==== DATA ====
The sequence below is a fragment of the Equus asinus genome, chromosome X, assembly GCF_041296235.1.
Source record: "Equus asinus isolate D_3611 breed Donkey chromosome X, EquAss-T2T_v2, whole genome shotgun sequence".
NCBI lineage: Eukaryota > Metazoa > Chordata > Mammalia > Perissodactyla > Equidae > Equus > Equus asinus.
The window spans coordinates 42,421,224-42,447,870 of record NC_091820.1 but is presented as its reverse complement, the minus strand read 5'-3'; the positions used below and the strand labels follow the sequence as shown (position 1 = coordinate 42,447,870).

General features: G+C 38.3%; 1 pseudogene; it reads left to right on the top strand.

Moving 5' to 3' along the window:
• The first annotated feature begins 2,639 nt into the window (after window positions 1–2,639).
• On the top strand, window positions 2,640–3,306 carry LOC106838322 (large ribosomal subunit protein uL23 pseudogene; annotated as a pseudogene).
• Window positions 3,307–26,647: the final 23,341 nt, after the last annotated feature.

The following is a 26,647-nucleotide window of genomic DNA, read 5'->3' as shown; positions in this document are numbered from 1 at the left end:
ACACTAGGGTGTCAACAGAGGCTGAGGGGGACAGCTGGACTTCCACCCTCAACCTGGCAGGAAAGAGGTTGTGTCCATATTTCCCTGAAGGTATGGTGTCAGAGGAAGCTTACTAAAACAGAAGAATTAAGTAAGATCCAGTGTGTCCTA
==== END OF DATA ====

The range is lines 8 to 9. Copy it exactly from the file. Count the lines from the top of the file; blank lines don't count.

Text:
• On the top strand, window positions 2,640–3,306 carry LOC106838322 (large ribosomal subunit protein uL23 pseudogene; annotated as a pseudogene).
• Window positions 3,307–26,647: the final 23,341 nt, after the last annotated feature.